9.2)  mi tavla bau la lojban. bai [ku].
    I speak in-language Lojban under-compulsion.

In Example 9.2, the elidable terminator ``ku'' has taken the place of the sumti which would normally follow ``bai''. Alternatively, we could specify the one who compels but keep the language vague:

9.3)  mi tavla bau [ku]
        bai tu'a la frank.
    I speak in-some-language
        under-compulsion-by some-property-of Frank.

We are also free to move the modal-plus-``ku'' around the bridi:

9.4)  bau [ku] bai ku mi tavla
    In-some-language under-compulsion I speak.
An alternative to using ``ku'' is to place the modal cmavo right before the selbri, following the ``cu'' which often appears there. When a modal is present, the ``cu'' is almost never necessary.
9.5)  mi bai tavla bau la lojban.
    I compelledly speak in-language Lojban.
In this use, the modal is like a tanru modifier semantically, although grammatically it is quite distinct. Example 9.5 is very similar in meaning to:
9.6)  mi se bapli tavla bau la lojban.
    I compelledly-speak in-language Lojban.

The ``se'' conversion is needed because ``bapli tavla'' would be a compeller type of speaker rather than a compelled (by someone) type of speaker, which is what a ``bai tavla'' is.

If the modal preceding a selbri is constructed using ``fi'o'', then ``fe'u'' is required to prevent the main selbri and the modal selbri from colliding:

9.7)  mi fi'o kanla fe'u viska do
    I with-eye see you
    I see you with my eye(s).
There are two other uses of modals. A modal can be attached to a pair of bridi-tails that have already been connected by a logical, non-logical, or modal connection (see Chapter 14 for more on logical and non-logical connections):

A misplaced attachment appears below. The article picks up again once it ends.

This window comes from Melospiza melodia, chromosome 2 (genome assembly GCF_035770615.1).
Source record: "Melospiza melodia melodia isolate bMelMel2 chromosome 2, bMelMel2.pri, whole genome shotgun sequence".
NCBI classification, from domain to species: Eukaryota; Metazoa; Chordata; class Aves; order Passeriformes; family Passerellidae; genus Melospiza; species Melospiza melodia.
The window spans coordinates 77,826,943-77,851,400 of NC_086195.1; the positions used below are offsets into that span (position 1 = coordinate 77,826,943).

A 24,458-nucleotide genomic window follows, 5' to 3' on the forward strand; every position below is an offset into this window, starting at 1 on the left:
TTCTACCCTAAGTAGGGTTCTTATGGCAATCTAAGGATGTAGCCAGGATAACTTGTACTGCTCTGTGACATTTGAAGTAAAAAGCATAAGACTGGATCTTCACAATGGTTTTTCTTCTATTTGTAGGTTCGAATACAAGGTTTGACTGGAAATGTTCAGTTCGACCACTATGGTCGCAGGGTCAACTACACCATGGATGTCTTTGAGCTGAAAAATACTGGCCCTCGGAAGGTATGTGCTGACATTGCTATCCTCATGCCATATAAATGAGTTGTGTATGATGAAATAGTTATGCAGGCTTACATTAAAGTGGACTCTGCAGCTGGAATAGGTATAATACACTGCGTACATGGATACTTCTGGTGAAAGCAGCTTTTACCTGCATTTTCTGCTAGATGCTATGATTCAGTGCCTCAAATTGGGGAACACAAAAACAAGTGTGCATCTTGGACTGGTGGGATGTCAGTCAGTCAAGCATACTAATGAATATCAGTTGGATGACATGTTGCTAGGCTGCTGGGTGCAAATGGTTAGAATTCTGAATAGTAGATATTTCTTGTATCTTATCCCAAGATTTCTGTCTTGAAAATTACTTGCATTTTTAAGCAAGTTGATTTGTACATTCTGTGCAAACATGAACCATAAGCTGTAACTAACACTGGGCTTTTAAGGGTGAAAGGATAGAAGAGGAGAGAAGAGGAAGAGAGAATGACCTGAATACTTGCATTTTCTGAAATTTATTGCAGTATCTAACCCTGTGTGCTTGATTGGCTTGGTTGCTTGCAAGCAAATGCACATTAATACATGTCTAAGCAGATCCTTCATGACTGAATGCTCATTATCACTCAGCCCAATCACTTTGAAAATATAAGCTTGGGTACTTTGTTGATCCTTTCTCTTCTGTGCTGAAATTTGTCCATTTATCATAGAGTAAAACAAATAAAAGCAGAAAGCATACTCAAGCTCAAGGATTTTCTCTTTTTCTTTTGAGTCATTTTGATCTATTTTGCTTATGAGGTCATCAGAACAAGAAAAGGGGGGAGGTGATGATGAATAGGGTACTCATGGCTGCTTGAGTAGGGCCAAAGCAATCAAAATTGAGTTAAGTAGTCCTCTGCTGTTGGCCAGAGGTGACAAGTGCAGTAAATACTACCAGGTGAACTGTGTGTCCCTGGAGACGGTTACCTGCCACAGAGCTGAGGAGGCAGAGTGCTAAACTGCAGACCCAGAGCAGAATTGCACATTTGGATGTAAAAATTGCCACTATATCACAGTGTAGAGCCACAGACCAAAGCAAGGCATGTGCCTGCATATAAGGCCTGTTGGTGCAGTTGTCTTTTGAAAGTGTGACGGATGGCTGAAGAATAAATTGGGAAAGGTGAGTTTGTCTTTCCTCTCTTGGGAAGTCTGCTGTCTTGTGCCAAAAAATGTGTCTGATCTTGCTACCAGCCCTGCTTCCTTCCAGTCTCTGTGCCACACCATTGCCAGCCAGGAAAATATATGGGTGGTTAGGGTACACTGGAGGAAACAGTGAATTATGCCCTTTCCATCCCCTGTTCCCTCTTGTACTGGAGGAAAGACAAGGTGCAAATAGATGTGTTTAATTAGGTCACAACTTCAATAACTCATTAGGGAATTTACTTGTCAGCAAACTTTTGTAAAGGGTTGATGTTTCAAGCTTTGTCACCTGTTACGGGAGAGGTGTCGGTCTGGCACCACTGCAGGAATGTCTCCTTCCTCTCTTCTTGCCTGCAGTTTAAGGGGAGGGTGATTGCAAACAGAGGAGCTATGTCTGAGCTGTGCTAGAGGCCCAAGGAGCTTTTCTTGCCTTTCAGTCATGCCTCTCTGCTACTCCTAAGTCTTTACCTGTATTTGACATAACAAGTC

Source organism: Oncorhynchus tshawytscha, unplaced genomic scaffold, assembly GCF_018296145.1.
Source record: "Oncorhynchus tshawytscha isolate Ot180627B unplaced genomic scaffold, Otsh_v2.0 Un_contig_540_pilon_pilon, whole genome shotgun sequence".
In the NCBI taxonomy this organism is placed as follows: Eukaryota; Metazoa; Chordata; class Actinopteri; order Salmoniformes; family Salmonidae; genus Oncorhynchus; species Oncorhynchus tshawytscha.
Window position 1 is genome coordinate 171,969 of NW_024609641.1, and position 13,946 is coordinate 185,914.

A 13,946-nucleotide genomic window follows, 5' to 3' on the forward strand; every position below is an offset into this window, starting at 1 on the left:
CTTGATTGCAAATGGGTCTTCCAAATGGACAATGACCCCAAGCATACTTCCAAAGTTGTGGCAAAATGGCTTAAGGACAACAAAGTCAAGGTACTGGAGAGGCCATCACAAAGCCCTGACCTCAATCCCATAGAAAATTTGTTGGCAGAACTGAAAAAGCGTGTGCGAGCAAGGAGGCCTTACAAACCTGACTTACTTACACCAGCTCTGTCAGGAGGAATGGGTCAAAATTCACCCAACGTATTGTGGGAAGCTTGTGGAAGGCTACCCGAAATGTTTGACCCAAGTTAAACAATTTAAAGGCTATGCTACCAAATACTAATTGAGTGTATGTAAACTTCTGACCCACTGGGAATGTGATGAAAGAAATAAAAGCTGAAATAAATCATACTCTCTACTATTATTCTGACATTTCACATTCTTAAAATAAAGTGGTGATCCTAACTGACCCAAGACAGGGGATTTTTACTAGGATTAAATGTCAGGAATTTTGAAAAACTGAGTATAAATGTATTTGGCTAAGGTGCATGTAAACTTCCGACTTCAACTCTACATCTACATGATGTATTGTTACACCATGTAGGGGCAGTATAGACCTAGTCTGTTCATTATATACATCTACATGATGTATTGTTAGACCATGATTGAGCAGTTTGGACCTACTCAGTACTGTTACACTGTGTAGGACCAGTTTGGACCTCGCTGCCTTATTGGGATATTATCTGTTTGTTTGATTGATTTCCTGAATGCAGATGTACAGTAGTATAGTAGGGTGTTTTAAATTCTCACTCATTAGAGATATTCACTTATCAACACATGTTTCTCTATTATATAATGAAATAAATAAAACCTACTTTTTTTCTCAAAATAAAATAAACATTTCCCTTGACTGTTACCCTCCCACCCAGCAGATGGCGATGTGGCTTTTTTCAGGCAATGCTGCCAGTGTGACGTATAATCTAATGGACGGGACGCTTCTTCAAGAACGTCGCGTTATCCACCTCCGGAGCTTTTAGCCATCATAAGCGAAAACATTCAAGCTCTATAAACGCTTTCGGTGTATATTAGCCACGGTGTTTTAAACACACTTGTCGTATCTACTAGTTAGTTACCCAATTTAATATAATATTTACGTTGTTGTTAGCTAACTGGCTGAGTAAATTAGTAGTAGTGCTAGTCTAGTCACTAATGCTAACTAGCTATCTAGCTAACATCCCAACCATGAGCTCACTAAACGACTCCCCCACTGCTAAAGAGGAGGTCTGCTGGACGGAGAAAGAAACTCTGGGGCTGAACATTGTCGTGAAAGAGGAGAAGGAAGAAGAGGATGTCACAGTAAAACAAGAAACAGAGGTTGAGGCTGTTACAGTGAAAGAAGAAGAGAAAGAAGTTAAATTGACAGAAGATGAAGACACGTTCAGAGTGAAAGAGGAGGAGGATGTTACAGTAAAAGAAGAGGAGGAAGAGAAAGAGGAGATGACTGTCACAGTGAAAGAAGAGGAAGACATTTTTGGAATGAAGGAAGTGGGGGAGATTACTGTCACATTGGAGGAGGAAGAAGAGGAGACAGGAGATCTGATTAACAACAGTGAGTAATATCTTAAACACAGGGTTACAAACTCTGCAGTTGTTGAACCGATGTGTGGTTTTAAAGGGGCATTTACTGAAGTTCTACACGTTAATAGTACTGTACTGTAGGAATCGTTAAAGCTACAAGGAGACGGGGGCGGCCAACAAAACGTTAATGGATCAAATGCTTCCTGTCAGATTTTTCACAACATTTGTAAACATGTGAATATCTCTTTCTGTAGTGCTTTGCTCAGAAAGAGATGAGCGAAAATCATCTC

9.8)  mi bai
        ke ge klama le zarci gi cadzu le bisli [ke'e]
    I under-compulsion
        ( both go to-the market and walk on-the ice )
    Under compulsion, I both go to the market
        and walk on the ice.

Here the ``bai'' is spread over both ``klama le zarci'' and ``cadzu le bisli'', and the ``ge ... gi'' represents the logical connection ``both-and'' between the two.

Similarly, a modal can be attached to multiple sentences that have been combined with ``tu'e'' and ``tu'u'', which are explained in more detail in Chapter 19:

9.9)  bai tu'e mi klama le zarci
        .i mi cadzu le bisli [tu'u]
    Under-compulsion [start] I go to-the market.
        I walk on-the ice [end]
means the same thing as Example 9.8.

Note: Either BAI modals or ``fi'o''-plus-selbri modals may correctly be used in any of the constructions discussed in this section.

10. Modal relative phrases; Comparison

The following cmavo are discussed in this section:

   pe  GOI restrictive relative phrase
    ne  GOI incidental relative phrase
    mau BAI zmadu modal
    me'a    BAI mleca modal

Relative phrases and clauses are explained in much more detail in Chapter 8. However, there is a construction which combines a modal with a relative phrase which is relevant to this chapter. Consider the following examples of relative clauses:

10.1)    la .apasionatas. poi se cusku la .artr. rubnstain.
        cu se nelci mi
    The Appassionata which is-expressed-by Artur Rubenstein
        is-liked-by me.

10.2) la .apasionatas. noi se finti la betovn.
        cu se nelci mi
    The Appassionata, which is-created-by Beethoven,